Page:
For Lila (Jeni De Lancey), each of the lamps that illuminate her quarters are the glowing memories of those she has loved. Religious and spiritual motifs flow through some of the pieces, most notably in “Handler,” where Lethia Nall plays Caro, whose brilliantly delivered discussion of the technical aspects of snake handling (and the respective qualities of rattlers, copperheads, and water moccasins) gives way to a startling revelation.  “Dragons” finds Marti (Jennifer Poliskie) in the throes of fear and love as she lies in labor, preparing to give birth to child against the advice of her doctor to end the pregnancy.  In “French Fries,” Cheryl Rankin Van Stockum plays Anna Mae, who spends her life in a McDonald’s restaurant where she witnesses miracles (and in a prescient piece of writing from 40 years ago waxes poetic about the fact that plastic products last through eternity).  And “Marks,” which closes the show, features Mary Ann Gramig as a heavily tattooed woman reminding us that it is the marks others leave upon us that makes us who we are  

This outstanding production plays in SCCT’s relatively minimalist upstairs space, with fine technical details, including lights and sound by David King, and costumes by Leigh Ann Barcelona.  

“Talking With…”
Through October 24Z
Shelby County Community Theatre
801 Main St., Shelbyville, Kentucky
shelbytheatre.org
Times and prices vary   


You should go see “The Houseguests” if you want to see extreme, no-holds-barred theater. | Provided photo by Bill Brymer

The Liminal Playhouse is another fearless company with an eclectic approach to repertoire. Its production of Harry Kondoleon’s “The Houseguests,” directed by Tony Prince with Vanessa Hutchinson, Keith McGill, Ryan Lash, and Jay Padilla-Hayter in the cast, calls out for equally fearless audiences. While pop culture entertainment offers us comic book heroes and villains, serious theater and cinema takes real risks. The first half of “The Houseguests” inhabits the uncompromising world of certain strands of modern European cinema where fraud, contempt and the cruelties of class and gender are depicted with a clinical, extreme, unsentimental candor. Humiliations sexual and psychic run rampant (toe-sucking is on the agenda).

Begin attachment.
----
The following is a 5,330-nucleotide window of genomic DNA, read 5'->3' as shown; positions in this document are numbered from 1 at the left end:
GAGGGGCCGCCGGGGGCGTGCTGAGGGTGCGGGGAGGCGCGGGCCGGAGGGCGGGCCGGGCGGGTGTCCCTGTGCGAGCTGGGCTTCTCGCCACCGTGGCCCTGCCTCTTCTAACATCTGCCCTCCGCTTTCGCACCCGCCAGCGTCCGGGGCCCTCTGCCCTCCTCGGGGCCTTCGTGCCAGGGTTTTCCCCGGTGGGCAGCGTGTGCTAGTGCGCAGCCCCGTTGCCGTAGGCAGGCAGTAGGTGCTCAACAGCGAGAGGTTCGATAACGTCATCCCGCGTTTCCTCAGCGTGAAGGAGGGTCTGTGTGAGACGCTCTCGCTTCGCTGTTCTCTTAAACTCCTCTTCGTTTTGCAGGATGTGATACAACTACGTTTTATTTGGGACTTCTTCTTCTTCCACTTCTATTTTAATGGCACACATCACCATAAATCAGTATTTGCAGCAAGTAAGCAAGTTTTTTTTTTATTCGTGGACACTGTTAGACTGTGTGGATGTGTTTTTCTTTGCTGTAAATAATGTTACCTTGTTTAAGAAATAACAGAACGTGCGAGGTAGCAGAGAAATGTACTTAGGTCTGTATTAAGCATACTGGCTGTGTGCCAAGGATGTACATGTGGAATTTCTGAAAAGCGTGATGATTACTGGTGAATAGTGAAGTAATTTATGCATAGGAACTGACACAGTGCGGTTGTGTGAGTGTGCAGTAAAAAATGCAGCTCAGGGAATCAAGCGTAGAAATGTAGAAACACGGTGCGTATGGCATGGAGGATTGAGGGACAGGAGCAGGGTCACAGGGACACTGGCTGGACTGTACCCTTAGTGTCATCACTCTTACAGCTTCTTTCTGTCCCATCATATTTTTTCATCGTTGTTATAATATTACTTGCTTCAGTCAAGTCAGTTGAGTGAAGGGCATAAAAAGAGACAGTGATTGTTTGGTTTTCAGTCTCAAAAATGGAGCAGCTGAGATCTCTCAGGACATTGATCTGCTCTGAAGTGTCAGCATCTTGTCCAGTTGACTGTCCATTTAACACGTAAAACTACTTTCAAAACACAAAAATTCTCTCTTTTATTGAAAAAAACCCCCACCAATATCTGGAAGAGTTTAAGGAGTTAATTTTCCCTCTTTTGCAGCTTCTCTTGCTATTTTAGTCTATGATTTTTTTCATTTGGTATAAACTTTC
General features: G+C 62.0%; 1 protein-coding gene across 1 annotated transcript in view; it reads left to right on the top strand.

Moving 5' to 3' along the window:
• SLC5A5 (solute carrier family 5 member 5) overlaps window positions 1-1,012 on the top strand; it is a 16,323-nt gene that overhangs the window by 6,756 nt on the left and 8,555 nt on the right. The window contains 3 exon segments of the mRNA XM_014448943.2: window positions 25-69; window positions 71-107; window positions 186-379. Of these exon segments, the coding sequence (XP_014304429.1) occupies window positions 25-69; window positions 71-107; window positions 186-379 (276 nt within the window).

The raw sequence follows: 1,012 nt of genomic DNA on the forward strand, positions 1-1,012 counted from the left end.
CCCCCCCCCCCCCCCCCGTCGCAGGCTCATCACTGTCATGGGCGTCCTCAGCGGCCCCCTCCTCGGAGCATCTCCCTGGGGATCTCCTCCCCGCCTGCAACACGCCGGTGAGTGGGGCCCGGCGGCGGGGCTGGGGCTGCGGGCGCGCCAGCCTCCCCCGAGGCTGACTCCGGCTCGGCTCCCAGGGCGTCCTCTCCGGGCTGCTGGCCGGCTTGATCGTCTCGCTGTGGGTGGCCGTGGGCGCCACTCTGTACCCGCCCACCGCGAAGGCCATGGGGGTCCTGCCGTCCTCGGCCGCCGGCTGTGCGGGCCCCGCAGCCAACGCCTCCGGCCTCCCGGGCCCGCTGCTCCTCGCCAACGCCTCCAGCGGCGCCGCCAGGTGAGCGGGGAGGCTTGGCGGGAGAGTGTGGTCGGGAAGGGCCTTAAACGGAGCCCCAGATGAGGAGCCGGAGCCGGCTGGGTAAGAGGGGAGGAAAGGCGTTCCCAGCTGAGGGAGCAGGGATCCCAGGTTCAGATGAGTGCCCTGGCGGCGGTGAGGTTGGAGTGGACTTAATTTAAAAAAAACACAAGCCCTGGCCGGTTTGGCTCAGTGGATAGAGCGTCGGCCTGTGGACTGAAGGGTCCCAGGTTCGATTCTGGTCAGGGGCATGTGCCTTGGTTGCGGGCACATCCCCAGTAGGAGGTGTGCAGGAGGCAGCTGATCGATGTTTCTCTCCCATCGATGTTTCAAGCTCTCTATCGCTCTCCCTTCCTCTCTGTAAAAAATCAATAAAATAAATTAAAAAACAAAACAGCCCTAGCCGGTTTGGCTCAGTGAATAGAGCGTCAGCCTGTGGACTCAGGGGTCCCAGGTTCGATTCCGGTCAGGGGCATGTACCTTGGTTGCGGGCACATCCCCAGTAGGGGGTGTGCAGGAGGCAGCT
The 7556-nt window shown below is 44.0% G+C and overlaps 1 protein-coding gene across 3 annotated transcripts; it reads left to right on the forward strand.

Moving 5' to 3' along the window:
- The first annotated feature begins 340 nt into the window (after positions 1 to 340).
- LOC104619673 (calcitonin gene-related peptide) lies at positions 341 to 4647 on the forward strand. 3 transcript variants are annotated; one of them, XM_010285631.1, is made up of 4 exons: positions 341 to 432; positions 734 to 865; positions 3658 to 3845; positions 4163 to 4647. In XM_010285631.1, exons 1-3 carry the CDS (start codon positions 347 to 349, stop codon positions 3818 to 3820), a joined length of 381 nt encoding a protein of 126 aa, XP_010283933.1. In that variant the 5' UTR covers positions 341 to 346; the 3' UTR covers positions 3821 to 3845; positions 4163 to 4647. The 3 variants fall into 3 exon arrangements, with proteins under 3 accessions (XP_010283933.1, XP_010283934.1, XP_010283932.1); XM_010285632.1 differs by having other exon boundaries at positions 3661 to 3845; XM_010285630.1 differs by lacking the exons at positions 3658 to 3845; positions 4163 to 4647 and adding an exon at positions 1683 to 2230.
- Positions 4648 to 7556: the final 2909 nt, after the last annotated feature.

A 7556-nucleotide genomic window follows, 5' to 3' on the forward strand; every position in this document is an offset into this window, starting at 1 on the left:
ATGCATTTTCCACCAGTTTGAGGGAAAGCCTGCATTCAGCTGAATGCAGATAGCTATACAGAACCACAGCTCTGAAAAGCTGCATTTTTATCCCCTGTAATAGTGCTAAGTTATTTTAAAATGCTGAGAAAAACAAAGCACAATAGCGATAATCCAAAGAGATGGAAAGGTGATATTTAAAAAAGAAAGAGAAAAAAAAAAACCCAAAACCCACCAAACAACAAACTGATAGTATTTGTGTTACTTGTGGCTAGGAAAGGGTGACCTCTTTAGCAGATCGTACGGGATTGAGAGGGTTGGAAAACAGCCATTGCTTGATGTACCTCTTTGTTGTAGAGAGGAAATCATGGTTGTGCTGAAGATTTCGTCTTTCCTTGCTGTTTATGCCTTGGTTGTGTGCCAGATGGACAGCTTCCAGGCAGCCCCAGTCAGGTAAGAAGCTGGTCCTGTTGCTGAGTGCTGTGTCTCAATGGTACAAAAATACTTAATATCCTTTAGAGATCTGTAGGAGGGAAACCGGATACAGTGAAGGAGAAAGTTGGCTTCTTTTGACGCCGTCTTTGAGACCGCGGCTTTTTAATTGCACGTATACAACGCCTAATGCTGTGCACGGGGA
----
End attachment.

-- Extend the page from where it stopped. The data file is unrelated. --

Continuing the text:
But at some point, even despair wears us down until the only thing left to do is laugh. And the implausible gonzo weirdness of the second act is disturbingly, shockingly….well… funny. I mean that in a very cruel way. I don’t know what justice looks like, but perhaps it looks like four ruined, apparently irredeemable people shouting “Love” into the deaf ear of an empty universe. 

In general, the word “like” is meaningless when it comes to art. Nobody “likes” “Oedipus Rex” or Goya’s etchings called “The Disasters of War.” Nobody is going to “like” “The Houseguests.” And I don’t think it shares anything in common with those other works than the fact that I can’t imagine anyone walking out saying seriously, “I liked that.”  So, if you want to go see something you’ll like, it’s probably not for you.  If you’re interested in seeing some extreme theatre and some excellent no-holds-barred performances that might get you thinking, then give it a shot. 

“The Houseguests” 
Through October 24
The Liminal Playhouse
Henry Clay Theatre, 604 S. Third St.
Theliminalplayhouse.org
Times vary   |  $20 in advance, $22 at the door